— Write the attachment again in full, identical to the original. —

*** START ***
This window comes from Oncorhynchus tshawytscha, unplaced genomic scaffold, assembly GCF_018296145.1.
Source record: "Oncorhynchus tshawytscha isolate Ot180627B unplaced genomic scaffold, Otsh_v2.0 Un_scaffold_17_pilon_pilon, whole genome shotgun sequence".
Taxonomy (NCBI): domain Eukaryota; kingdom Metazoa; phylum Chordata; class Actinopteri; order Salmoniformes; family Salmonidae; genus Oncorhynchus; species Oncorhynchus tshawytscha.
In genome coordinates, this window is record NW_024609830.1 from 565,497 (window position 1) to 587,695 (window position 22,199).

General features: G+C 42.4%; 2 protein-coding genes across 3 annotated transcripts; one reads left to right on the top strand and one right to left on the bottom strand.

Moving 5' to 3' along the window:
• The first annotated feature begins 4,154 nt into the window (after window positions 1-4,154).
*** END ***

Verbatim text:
This window comes from Oncorhynchus tshawytscha, unplaced genomic scaffold, assembly GCF_018296145.1.
Source record: "Oncorhynchus tshawytscha isolate Ot180627B unplaced genomic scaffold, Otsh_v2.0 Un_scaffold_17_pilon_pilon, whole genome shotgun sequence".
Taxonomy (NCBI): domain Eukaryota; kingdom Metazoa; phylum Chordata; class Actinopteri; order Salmoniformes; family Salmonidae; genus Oncorhynchus; species Oncorhynchus tshawytscha.
In genome coordinates, this window is record NW_024609830.1 from 565,497 (window position 1) to 587,695 (window position 22,199).

General features: G+C 42.4%; 2 protein-coding genes across 3 annotated transcripts; one reads left to right on the top strand and one right to left on the bottom strand.

Moving 5' to 3' along the window:
• The first annotated feature begins 4,154 nt into the window (after window positions 1-4,154).